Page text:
In 2010, around 88 percent of Black students and 96 percent of Hispanic students at Hollin Meadows passed Virginia’s SOL math assessment compared to 83 and 82 percent of Blacks and Hispanics county-wide, according to data supplied to the school board by parent advocates.
Shawn Akard, a former parent who’s now employed part-time by Fairfax County Public Schools as Hollin Meadows’ outdoor education coordinator, said the garden is also changing the way kids experience the natural world.
“Giving them an opportunity to experience the natural world in an education setting – I mean, that doesn’t happen that often,” said Akard, a family therapist by trade. “It’s not just pretty. It has nothing to do with that; that’s a bonus. The sole purpose is for educational reasons.”
Every year on to puruse an eviromental project. The garden program features a Native Virginia Wildlife Habitat Garden, which includes hundreds of plants meant to draw pollinating insects, as well as a pile of bowling ball-sized rocks to lure lizards and snakes.
Tree trunks – brought to the school from the remains of a toppled century-old tree – serve as makeshift desks in a woodland classroom. In the school’s courtyard, collaboration between students and teacher and parents transformed an eyesore into a series of murals, a grouping of colorful picnic tables, and more plantings.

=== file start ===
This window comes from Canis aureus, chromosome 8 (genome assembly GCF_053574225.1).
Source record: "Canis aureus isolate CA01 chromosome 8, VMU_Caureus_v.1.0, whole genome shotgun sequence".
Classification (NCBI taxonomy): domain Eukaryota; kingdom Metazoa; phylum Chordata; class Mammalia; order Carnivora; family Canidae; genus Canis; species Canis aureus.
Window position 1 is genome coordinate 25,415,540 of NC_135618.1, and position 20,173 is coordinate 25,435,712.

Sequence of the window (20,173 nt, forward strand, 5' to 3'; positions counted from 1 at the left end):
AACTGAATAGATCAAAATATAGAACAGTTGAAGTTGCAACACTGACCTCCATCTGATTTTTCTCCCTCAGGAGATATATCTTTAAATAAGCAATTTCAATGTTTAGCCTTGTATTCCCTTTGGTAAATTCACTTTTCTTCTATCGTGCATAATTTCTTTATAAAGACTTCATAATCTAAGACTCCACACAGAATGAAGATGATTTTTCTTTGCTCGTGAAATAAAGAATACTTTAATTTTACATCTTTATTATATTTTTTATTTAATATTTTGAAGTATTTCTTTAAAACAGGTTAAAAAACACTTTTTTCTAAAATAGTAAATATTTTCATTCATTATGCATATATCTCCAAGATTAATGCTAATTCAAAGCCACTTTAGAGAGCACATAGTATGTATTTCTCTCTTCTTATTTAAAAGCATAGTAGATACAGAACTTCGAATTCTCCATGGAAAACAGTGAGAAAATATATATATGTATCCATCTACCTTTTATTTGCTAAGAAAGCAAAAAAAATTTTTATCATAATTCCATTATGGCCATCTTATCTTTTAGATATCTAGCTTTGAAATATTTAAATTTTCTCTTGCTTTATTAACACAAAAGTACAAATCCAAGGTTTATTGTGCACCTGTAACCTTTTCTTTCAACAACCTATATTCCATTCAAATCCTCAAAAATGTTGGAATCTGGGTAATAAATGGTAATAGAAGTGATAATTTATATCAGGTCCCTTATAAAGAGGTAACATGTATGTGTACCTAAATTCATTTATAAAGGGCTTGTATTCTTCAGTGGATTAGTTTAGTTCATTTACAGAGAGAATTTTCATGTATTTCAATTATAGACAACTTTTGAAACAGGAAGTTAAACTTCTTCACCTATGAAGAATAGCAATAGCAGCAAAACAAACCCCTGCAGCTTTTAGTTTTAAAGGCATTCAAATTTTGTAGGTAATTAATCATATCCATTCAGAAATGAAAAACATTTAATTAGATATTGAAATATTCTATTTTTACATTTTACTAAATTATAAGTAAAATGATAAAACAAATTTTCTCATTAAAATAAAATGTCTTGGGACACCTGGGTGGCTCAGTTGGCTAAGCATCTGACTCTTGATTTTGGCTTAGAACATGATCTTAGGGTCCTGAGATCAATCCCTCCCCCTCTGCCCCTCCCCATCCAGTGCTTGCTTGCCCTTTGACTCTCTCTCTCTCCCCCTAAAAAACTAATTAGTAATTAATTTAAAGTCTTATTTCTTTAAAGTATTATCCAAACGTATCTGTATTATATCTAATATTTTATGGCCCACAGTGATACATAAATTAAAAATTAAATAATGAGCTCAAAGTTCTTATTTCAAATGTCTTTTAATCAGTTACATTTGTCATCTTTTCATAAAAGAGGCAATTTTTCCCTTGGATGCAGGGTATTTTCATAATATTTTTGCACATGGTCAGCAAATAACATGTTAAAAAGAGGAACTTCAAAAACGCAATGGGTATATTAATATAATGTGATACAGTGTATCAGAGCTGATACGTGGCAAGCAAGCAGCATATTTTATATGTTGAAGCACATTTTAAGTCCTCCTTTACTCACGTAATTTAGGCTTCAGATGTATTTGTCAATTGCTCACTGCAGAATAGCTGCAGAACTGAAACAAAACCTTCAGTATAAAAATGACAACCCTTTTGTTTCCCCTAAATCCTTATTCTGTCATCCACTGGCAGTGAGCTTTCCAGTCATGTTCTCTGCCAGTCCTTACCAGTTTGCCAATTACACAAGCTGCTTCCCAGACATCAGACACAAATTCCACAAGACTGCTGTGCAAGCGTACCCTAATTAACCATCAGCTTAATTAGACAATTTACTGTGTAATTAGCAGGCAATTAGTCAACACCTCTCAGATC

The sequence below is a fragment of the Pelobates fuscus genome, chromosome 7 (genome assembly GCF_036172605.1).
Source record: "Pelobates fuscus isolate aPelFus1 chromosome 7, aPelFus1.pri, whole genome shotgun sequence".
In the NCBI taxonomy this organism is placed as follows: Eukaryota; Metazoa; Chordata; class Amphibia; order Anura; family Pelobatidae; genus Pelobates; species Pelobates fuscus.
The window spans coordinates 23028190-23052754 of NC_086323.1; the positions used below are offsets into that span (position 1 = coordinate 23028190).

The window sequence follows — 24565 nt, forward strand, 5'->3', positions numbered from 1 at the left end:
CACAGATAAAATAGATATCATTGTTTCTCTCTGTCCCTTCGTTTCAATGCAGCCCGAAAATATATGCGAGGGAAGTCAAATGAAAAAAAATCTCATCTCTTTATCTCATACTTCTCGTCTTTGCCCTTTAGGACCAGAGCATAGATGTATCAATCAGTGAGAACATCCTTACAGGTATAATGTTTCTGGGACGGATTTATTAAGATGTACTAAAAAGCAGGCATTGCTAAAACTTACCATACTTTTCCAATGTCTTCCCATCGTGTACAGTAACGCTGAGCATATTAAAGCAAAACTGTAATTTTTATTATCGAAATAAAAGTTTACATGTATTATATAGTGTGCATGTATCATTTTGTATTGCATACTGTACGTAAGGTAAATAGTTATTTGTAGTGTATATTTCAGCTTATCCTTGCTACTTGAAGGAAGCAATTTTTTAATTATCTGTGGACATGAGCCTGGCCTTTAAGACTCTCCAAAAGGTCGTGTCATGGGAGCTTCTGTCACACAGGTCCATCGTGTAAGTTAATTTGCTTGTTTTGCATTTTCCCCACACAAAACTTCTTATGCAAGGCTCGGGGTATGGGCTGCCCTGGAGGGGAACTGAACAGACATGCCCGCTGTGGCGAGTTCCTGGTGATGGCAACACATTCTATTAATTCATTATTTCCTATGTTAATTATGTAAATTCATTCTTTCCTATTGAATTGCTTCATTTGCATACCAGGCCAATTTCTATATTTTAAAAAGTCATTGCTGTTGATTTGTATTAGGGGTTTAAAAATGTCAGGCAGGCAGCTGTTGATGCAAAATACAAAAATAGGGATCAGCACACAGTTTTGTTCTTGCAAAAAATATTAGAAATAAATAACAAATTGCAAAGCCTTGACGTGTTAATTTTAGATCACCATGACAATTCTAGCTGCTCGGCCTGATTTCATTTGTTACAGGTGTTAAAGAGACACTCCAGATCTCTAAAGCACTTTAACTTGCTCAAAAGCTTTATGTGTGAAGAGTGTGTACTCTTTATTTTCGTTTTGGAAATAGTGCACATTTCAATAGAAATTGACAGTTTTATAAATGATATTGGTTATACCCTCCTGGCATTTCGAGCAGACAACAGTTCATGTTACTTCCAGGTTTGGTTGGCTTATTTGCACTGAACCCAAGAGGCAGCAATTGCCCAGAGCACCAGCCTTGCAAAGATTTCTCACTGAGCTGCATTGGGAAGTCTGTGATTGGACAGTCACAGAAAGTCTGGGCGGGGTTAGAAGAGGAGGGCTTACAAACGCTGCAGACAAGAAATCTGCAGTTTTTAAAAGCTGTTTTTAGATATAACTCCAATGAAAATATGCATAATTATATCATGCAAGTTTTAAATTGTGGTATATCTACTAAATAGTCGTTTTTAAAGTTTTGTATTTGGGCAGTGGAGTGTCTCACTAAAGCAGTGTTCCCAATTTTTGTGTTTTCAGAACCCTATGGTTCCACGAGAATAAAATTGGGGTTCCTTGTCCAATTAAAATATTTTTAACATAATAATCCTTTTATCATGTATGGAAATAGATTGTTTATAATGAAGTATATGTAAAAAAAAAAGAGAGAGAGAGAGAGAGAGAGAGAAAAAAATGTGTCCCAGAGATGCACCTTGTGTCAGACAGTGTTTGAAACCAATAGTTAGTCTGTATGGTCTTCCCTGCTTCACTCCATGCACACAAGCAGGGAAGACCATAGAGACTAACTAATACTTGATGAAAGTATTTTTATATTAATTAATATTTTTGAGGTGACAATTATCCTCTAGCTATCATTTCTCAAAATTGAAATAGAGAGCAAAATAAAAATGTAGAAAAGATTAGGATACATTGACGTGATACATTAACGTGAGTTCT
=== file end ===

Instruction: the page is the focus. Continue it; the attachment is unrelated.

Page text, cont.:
On the backside of the school is a long row of planting beds for edible plants and herbs. Seedlings for items such as tomatoes, basil, eggplants, peppers, and squash start in a modest greenhouse and get moved into the garden.
When the students reap what they have sown, they’ll calculate the weight of their harvest by grams – yet another opportunity to bring math into the garden, Akard said.
Science helps to keep the garden grow, too. A pole-mounted wind turbine and solar panel create stored electricity, which powers a pump on a timer, connected to a series of rain barrels. The rig waters the garden in the summer when nobody’s around.
Their green-thumbed efforts drew First Lady Michelle Obama, who made a surprise visit the school in 2009 as she kicked off her “Healthy Schools, Healthy Kids campaign.
For the sixth graders moving onto middle school in the fall – like former PTA president Sue Bernstein’s 11-year-old son – the garden program has been the lynchpin of their elementary school education. That means parents and educators plan to keep a close eye what career paths those students may track toward in the next year, and beyond.
“It’ll be interesting to see what happens long-term,” Akard said. “That’s what we’re going to be tracking because a lot of people are going to be interested in it. We really want to push the idea of [science and technology education methods] occupations.”
Bernstein said if nothing else, the garden is fun.
“Can you imagine growing up, having a little bit of fun while you’re learning? Touching and smelling and eating what you’re planting?” she said. “I really believe that they will remember this education, the process that they’re going through.”
For the kids playing in the woods, hopping from one tree trunk to the next, they couldn’t be having any more fun learning about fungus.
“This is just a way to take our science lessons out of the classroom, to actually have the kids come out here and investigate on their own and develop a foundation of experience,” said Pittman. “We’re learning about ecosystems, living things, how they work together – it’s hard not to get anybody engaged.”